Not once did he even bother to tune into one of 38 bowls or three playoff games — an exercise in restraint for a 20-year-old male in possession of a remote control.
“We ain’t in it, so what am I watching it for ... to get mad?” Gardner-Johnson said this week.
This season under new head coach Dan Mullen, Gardner-Johnson and the Gators got even.
Following an impressive and improbable five-win turnaround, No. 10 Florida (9-3) finds itself on one of the biggest stages of the bowl season. The Gators are set to face No. 7 Michigan (10-2) at noon Saturday in the Chick-fil-A Peach Bowl. The game will air on ESPN.
“We’re back where we belong,” Gardner-Johnson said.
Mullen, the play-caller for two national-championship teams in Gainesville, is far from satisfied.
“You expect to be playing not just in bowl games, you expect to be playing in New Year's Six bowls and championship bowls,” Mullen said Friday. “You expect to be playing great programs like the University of Michigan.”
Even so, a Peach Bowl appearance and top-10 ranking is a solid first step, given the state of the program upon Mullen’s arrival and the ups and downs the Gators endured this season.
Florida now looks to finish Mullen’s first season on a four-game win streak, culminating with the Gators’ first victory in five tries against the winningest program in college football history. Two of Michigan’s record 953 wins came during the past two years against former coach Jim McElwain’s Gators by a combined score of 74-24.
UF’s 33-17 loss against Michigan to open the 2017 season was barely competitive and strongly hinted changes in the Gators’ program were needed.
After two seasons under McElwain, linebacker David Reese sensed things would be different under Mullen following the first team meeting.
“What I knew is he loves to win,” Reese recalled recently. “And he's a family-type guy and winning is important to him. We were on the same page. We were tired of losing. Just knowing that, we bought in as a group.
“And I love his enthusiasm, his energy that he brings every day.”
Buy-in and belief would be critical as Mullen and his staff aimed to completely overhaul the program.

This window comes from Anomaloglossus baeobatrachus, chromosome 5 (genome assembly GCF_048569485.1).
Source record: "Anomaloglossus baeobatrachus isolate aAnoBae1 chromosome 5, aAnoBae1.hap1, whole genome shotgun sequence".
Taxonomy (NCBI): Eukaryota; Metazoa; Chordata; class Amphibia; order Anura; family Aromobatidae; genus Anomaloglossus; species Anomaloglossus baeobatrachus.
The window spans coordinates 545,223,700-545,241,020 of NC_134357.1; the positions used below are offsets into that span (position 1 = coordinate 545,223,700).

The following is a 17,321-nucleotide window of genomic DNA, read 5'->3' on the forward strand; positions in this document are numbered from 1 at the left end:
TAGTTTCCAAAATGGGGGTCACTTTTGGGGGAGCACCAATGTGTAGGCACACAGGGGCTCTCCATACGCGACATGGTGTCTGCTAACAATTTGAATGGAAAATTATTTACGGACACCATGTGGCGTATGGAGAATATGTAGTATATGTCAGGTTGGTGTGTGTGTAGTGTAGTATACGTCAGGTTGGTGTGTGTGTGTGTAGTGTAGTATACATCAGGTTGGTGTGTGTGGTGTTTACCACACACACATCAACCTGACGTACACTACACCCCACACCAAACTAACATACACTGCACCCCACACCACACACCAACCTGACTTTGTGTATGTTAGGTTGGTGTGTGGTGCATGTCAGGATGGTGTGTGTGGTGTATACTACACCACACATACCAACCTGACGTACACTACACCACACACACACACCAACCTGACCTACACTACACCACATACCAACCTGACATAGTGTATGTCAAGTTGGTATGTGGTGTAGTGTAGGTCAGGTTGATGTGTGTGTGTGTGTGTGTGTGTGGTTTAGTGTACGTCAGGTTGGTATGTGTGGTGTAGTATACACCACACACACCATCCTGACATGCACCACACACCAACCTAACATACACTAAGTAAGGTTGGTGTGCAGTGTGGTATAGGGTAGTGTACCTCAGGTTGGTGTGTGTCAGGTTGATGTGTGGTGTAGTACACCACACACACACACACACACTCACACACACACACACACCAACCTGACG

The Gators’ new offseason approach under strength coach Nick Savage would be a shock to the system. On Day 1, the Gators were handed a thick, heavy rope each player had to hold onto — or else — during a run across campus.
“I kind of knew things were going to change then, by the way he was making us not drop the rope and if you dropped it there was big consequences after,” junior receiver Freddie Swain said. “If you’re running down the road and you fall with the rope, your team can’t stop. You kind of got to catch your feet before they drag you down the road.
“If you let it go, you get ripped by the coaches, you get ripped by your team, just different consequences.”
Swain was a fast learner.
“I ain’t never drop it,” he said.
By the start of spring practices, the Gators had gotten in lockstep, knowing the alternative was to get left behind.
“The biggest thing is teaching them to compete at everything we do,” said offensive line coach John Hevesy, who has served on the same staff with Mullen since 2001. “From the day we walked in, it’s in everything we do, whether it’s the classroom, whether it’s the weight room, whether it’s the agility drills, whether it’s in the game, in practice .... everything.”
Mullen likes to say he doesn’t care whether he’s just thumb-wrestling, he wants to win.
Quarterback Feleipe Franks has yet to tangle with his head coach, though other players have — and lost.